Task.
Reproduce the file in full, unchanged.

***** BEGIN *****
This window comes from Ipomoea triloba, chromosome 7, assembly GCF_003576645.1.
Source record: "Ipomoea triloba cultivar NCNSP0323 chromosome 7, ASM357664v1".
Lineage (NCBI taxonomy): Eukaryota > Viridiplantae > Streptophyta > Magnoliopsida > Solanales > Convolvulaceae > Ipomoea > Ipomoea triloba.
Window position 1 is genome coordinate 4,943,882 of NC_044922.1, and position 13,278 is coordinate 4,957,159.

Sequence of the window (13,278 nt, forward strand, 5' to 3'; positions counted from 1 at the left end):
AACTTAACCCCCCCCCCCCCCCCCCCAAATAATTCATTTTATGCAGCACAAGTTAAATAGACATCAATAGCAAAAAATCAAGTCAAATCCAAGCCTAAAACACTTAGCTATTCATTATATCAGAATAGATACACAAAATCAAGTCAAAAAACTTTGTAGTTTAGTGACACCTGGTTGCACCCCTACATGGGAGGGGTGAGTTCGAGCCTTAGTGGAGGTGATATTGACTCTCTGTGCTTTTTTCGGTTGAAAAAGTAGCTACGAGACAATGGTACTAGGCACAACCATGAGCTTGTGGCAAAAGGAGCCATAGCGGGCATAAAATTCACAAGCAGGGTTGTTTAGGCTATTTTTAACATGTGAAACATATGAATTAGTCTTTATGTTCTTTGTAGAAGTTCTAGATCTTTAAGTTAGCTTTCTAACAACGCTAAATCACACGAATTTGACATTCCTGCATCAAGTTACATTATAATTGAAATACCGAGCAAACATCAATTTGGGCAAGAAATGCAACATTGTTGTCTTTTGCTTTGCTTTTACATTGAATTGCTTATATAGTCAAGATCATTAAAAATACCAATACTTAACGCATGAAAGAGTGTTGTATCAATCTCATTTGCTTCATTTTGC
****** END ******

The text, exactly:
This window comes from Ipomoea triloba, chromosome 7, assembly GCF_003576645.1.
Source record: "Ipomoea triloba cultivar NCNSP0323 chromosome 7, ASM357664v1".
Lineage (NCBI taxonomy): Eukaryota > Viridiplantae > Streptophyta > Magnoliopsida > Solanales > Convolvulaceae > Ipomoea > Ipomoea triloba.
Window position 1 is genome coordinate 4,943,882 of NC_044922.1, and position 13,278 is coordinate 4,957,159.

Sequence of the window (13,278 nt, forward strand, 5' to 3'; positions counted from 1 at the left end):
AACTTAACCCCCCCCCCCCCCCCCCCAAATAATTCATTTTATGCAGCACAAGTTAAATAGACATCAATAGCAAAAAATCAAGTCAAATCCAAGCCTAAAACACTTAGCTATTCATTATATCAGAATAGATACACAAAATCAAGTCAAAAAACTTTGTAGTTTAGTGACACCTGGTTGCACCCCTACATGGGAGGGGTGAGTTCGAGCCTTAGTGGAGGTGATATTGACTCTCTGTGCTTTTTTCGGTTGAAAAAGTAGCTACGAGACAATGGTACTAGGCACAACCATGAGCTTGTGGCAAAAGGAGCCATAGCGGGCATAAAATTCACAAGCAGGGTTGTTTAGGCTATTTTTAACATGTGAAACATATGAATTAGTCTTTATGTTCTTTGTAGAAGTTCTAGATCTTTAAGTTAGCTTTCTAACAACGCTAAATCACACGAATTTGACATTCCTGCATCAAGTTACATTATAATTGAAATACCGAGCAAACATCAATTTGGGCAAGAAATGCAACATTGTTGTCTTTTGCTTTGCTTTTACATTGAATTGCTTATATAGTCAAGATCATTAAAAATACCAATACTTAACGCATGAAAGAGTGTTGTATCAATCTCATTTGCTTCATTTTGC